#virtuallyBARTable | Guide to Fourth of July 2020
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Photo courtesy of the City & County of San Francisco.
This year, the skies around the Bay Area won't be bursting with official fireworks shows. As with other events and holidays, Fourth of July is going virtual in communities around the Bay Area. This year, keep in your social bubble, get your grill and drinks ready, and celebrate Independence Day from the comfort of your own home. Here's your #virtuallyBARTable guide to Fourth of July.
Photo courtesy of Pleasant Hill Fourth of July Commission/Tim Flaherty.
Pleasant Hill’s parade may have been canceled, but the city’s celebration is still happening throughout the day. If you’re in Pleasant Hill, at 10am, go outside and make as much noise as you can (think pots, pans, scream, and whistle). After that, look to the sky for a special Fourth of July message and secret auto tour parade throughout the city. Check out the website throughout the day to celebrate in place with a live stream of the auto tour, sing-a-longs, special guests, and more.
Fourth of July is so much more than fireworks in Milpitas. Although the grand fireworks display isn’t happening, the city of Milpitas is celebrating Independence and community in a new way- at home, online, and through giving projects. There are also virtual fireworks if you are missing the show in the sky.
Photo courtesy of Orinda Association.
Orinda’s Fourth of July tradition of a parade and celebration began in the 1980s and COVID-19 isn’t going to stop this city from celebrating together but apart. The city’s virtual event includes five minutes of noise at noon to honor local essential workers and heroes, front yard barbecues (socially distanced from your neighbors of course), and a decorating contest turning the homes in Orinda into a sea of red, white, and blue. The celebration begins at 10:30am.
Photo courtesy of the City of Redwood City.
The Redwood City Parks & Arts Foundation is hosting their annual “Chalk Full of Fun” festival but with a virtual twist. This year, participants can send their photos in to enter the contest and the masterpieces will be shared on social media and on the website.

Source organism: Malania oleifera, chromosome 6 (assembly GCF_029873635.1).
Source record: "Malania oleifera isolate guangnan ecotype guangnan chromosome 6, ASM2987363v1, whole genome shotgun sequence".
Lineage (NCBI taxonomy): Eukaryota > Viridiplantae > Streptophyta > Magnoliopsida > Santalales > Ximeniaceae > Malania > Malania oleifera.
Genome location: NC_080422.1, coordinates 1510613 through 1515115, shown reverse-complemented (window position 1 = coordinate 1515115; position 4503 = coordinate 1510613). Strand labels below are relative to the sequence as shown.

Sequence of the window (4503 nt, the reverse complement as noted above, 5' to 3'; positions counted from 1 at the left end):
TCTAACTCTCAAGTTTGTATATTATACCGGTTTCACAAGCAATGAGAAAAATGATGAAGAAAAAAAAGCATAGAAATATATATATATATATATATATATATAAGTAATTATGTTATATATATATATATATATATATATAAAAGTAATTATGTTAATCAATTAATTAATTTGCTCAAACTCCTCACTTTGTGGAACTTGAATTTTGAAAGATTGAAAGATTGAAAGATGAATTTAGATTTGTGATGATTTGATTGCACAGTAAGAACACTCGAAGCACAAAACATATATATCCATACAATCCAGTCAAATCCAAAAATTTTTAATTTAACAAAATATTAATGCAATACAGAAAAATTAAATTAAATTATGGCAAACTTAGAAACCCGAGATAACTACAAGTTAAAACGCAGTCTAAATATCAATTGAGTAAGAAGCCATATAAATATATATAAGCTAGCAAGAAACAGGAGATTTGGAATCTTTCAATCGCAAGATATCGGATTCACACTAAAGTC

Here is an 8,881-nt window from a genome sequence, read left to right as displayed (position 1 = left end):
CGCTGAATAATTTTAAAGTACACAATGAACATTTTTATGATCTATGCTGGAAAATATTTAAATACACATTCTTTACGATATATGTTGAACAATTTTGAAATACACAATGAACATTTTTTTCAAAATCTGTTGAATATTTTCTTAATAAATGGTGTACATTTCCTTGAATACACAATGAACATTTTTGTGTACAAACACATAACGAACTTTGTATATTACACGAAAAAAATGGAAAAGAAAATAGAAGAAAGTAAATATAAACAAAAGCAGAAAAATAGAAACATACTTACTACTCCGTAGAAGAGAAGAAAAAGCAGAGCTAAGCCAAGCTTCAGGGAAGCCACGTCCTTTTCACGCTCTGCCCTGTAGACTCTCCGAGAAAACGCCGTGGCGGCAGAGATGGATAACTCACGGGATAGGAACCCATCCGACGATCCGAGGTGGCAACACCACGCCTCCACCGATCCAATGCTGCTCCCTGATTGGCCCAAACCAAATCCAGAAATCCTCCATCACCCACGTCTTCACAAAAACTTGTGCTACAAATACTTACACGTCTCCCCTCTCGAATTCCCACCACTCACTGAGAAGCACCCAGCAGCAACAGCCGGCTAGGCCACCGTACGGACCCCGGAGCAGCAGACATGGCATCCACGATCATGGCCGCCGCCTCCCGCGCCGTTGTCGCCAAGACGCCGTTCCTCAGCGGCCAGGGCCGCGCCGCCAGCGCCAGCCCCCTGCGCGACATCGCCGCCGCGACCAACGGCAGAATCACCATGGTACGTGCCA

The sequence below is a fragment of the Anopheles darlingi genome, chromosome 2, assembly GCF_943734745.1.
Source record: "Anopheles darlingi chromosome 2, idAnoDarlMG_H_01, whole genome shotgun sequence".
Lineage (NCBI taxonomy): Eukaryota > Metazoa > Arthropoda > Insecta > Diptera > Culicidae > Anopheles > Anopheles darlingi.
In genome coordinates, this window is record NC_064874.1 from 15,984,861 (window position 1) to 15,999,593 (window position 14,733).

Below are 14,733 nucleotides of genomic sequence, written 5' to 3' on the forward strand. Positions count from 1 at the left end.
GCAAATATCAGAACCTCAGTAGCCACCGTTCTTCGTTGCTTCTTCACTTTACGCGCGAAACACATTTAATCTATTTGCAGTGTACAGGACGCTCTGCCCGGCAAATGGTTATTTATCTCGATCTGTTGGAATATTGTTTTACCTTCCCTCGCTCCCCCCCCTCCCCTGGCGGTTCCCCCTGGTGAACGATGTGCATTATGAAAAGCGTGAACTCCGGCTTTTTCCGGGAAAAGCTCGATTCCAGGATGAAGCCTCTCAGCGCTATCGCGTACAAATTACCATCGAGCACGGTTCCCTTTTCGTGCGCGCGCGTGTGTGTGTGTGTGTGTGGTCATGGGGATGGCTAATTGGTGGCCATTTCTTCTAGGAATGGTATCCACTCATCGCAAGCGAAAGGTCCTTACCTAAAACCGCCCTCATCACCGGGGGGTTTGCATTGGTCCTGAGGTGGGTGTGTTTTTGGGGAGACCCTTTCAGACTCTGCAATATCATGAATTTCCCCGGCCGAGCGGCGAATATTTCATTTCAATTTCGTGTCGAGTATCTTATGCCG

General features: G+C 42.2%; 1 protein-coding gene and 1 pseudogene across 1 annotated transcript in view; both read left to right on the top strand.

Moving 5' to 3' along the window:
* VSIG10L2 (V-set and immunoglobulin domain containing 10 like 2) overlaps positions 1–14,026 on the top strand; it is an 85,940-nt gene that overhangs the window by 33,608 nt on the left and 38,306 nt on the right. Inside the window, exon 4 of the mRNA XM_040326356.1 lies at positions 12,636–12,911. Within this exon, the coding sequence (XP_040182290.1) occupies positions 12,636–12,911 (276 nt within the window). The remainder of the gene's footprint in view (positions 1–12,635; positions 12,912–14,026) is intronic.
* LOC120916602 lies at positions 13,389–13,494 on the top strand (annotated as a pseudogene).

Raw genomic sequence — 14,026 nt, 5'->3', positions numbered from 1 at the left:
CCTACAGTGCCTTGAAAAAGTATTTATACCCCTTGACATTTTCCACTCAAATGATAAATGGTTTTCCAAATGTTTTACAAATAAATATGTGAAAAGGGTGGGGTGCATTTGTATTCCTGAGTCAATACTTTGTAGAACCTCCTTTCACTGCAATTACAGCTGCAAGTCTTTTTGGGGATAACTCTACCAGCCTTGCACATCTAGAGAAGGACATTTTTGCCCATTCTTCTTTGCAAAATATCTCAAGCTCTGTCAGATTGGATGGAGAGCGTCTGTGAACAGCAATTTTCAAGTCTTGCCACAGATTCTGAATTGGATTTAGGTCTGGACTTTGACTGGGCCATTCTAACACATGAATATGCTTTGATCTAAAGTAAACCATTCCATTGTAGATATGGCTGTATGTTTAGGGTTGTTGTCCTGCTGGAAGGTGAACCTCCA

Fremont’s Fourth of July parade will be missed but keeping the community connected while staying home is top of mind. That’s why this year’s parade is now the Fremont “Porch Parade.” Residents in Fremont are asked to decorate their porches with their red, white, and blue spirit and register their display to be a part of the parade map. Then you can plan a socially distanced walk or bike ride around the neighborhoods to see the city’s spirit.
This year’s Concord Fourth of July parade is going virtual. This year, virtual floats can be submitted by local organizations and families/households and submissions will be compiled into a parade to be aired on Concord TV or the City of Concord’s Facebook page. The fun begins at 5pm and includes the best of past parades and local music.
Photo courtesy of PBS Facebook.
The 40th anniversary presentation of PBS’ “A Capitol Fourth” airs on July 4 at 5pm on PBS. This star-spangled birthday party honors our country with an all-star salute and a fantastic view of Washington D.C.’s fireworks display. Hosted by John Stamos and Vanessa Williams, this celebration will feature performances by Grammy Award-winning legend Patti LaBelle, Grammy Award-winning singer/songwriter and Rock & Roll Hall of Famer John Fogerty, Grammy Award-winning soprano Renee Fleming, the legendary Motown stars The Temptations, and more.
Photo courtesy of Macy's.
Celebrate the American spirit with Macy’s Fourth of July fireworks special from New York. This year, Macy’s reimagined their fireworks and will have smaller displays in every borough of New York City. You can watch the special on NBC beginning at 8pm.